An Investigation on Knock and Pre-ignition with Tumble Induced Turbulence 2007-01-3557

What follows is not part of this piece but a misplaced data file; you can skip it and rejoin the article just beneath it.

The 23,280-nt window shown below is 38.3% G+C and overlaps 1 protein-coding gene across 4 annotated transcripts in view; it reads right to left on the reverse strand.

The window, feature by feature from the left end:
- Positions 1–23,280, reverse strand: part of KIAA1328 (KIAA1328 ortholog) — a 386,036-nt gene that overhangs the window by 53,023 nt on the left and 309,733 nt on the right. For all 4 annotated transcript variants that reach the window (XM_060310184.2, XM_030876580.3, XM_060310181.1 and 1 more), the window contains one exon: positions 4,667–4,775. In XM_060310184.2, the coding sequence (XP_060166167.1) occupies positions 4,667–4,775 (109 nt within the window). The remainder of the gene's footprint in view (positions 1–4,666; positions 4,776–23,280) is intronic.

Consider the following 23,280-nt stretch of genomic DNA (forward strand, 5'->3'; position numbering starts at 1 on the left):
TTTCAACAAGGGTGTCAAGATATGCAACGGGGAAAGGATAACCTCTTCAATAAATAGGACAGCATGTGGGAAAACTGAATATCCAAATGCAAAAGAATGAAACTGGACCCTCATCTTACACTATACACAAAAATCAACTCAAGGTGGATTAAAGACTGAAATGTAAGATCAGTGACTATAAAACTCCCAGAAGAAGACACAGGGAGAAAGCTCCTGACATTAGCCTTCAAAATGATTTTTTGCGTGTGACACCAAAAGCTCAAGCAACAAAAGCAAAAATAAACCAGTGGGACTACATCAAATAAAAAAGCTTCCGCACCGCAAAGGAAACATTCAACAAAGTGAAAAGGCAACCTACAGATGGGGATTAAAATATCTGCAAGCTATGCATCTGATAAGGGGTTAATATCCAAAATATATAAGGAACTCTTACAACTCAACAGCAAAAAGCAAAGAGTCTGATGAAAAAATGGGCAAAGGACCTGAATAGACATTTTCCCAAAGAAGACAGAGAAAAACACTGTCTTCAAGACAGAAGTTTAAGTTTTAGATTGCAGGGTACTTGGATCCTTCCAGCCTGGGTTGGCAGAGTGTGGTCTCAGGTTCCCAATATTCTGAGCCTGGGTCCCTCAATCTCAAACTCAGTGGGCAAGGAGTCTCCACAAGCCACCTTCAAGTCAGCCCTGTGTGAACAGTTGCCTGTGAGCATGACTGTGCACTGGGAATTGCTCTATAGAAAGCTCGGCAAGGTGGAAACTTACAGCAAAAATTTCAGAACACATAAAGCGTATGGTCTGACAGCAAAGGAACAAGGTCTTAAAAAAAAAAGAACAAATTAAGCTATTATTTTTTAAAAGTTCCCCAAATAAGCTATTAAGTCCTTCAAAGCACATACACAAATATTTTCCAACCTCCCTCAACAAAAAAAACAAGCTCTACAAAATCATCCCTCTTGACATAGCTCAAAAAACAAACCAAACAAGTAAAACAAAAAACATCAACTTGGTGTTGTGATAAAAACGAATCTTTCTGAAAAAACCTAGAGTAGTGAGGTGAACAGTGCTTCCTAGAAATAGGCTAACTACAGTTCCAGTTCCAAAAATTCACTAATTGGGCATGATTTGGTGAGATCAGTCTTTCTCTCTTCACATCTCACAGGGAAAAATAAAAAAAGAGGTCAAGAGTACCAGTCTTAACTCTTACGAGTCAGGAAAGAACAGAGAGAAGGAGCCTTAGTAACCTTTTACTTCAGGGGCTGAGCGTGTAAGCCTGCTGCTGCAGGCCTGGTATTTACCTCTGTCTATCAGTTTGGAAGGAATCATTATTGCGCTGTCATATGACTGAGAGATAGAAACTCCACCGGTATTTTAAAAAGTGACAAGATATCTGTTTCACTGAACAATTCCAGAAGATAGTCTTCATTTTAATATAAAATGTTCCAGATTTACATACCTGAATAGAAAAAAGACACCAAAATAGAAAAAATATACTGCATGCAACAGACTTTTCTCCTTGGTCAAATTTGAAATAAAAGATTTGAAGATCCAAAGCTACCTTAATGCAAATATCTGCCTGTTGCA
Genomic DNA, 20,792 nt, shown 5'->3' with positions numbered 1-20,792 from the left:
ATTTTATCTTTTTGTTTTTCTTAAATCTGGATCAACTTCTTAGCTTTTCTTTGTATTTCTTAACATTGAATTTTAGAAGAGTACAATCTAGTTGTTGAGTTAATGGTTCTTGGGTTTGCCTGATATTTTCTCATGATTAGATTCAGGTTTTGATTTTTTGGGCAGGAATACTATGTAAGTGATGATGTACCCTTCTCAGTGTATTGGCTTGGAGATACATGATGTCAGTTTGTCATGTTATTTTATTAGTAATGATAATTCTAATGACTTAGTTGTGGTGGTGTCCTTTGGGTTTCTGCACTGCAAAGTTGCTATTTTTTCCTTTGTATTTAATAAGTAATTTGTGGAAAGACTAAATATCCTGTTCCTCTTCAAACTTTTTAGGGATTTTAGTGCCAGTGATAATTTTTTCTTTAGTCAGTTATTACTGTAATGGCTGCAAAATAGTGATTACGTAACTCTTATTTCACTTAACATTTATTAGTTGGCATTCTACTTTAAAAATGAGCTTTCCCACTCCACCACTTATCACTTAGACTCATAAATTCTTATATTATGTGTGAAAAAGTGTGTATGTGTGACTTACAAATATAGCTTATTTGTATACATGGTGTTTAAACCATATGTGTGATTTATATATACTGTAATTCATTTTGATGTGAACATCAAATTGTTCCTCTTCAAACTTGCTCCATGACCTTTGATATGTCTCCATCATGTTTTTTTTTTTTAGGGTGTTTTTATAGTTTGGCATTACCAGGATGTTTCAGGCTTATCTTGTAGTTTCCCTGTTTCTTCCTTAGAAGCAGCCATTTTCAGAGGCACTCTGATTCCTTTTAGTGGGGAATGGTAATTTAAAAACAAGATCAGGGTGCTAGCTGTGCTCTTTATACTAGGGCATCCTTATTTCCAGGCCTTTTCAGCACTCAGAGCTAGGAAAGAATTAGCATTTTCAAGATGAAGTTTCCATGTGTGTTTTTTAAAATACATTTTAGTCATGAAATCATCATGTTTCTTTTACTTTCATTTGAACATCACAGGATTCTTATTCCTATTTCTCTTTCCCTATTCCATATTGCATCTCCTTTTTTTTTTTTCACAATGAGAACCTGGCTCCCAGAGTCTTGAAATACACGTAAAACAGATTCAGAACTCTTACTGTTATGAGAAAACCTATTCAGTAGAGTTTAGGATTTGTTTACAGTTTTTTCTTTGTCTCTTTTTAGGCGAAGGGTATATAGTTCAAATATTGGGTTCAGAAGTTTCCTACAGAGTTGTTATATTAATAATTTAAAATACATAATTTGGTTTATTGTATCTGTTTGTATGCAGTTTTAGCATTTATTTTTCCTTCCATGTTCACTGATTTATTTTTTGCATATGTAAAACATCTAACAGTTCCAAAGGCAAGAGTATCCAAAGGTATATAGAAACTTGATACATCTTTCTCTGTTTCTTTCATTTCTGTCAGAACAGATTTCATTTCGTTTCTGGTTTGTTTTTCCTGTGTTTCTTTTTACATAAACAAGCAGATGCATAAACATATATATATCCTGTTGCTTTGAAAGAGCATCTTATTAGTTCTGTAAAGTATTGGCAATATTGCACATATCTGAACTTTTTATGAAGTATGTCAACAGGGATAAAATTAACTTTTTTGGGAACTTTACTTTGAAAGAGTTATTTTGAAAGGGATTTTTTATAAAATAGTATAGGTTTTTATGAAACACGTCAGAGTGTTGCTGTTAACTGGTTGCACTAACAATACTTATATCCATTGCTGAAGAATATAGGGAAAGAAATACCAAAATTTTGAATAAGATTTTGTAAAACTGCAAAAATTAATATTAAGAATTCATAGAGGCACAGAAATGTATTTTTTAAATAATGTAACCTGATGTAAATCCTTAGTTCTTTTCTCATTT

A study on the effect of induction manifold angles in tumble induced turbulence on detonation and pre-ignition in spark-ignition engines was conducted on a Ricardo E6 variable compression engine. A new cylinder head was designed and manufactured with four induction manifold inserts with angles of 30°, 40°, 50° and 60° in addition to the original angle of 90°. The onset of pre-ignition and detonation were defined by a piezo-electric pressure transducer. Knock was characterized by the “knock-limited compression ratio” concept. However pre-ignition was characterized by the input electrical power consumed by a pre-igniter acting as an artificial hot spot. A set of experiments were carried out on each induction manifold to cover the effect of the design and operating parameters of the engine on detonation and pre-ignition. The experiments revealed that the pre-ignition and detonation tendency increase with the increase of engine load, compression ratio, inlet air temperature, advancing the ignition timing and lowering the engine speed. Correlations were developed for the optimum angles of 40° and 50° to enable the onset of knock and pre-ignition to be predicted.